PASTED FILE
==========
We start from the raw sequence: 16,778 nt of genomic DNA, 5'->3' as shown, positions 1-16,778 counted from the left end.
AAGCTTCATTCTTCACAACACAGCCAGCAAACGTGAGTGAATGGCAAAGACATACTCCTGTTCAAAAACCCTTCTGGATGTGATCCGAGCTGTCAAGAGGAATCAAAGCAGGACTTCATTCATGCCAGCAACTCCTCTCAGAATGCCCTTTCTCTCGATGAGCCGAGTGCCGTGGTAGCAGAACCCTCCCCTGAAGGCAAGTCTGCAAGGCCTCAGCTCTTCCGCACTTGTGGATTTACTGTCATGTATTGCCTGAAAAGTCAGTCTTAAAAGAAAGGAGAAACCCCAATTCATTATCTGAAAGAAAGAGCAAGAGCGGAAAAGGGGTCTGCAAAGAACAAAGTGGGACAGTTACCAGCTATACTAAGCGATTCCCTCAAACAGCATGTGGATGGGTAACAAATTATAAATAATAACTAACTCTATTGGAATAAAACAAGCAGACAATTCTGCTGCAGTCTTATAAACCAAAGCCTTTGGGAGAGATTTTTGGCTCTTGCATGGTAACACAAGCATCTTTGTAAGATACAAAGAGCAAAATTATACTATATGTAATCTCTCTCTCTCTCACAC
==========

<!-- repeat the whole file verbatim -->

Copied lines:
We start from the raw sequence: 16,778 nt of genomic DNA, 5'->3' as shown, positions 1-16,778 counted from the left end.
AAGCTTCATTCTTCACAACACAGCCAGCAAACGTGAGTGAATGGCAAAGACATACTCCTGTTCAAAAACCCTTCTGGATGTGATCCGAGCTGTCAAGAGGAATCAAAGCAGGACTTCATTCATGCCAGCAACTCCTCTCAGAATGCCCTTTCTCTCGATGAGCCGAGTGCCGTGGTAGCAGAACCCTCCCCTGAAGGCAAGTCTGCAAGGCCTCAGCTCTTCCGCACTTGTGGATTTACTGTCATGTATTGCCTGAAAAGTCAGTCTTAAAAGAAAGGAGAAACCCCAATTCATTATCTGAAAGAAAGAGCAAGAGCGGAAAAGGGGTCTGCAAAGAACAAAGTGGGACAGTTACCAGCTATACTAAGCGATTCCCTCAAACAGCATGTGGATGGGTAACAAATTATAAATAATAACTAACTCTATTGGAATAAAACAAGCAGACAATTCTGCTGCAGTCTTATAAACCAAAGCCTTTGGGAGAGATTTTTGGCTCTTGCATGGTAACACAAGCATCTTTGTAAGATACAAAGAGCAAAATTATACTATATGTAATCTCTCTCTCTCTCACAC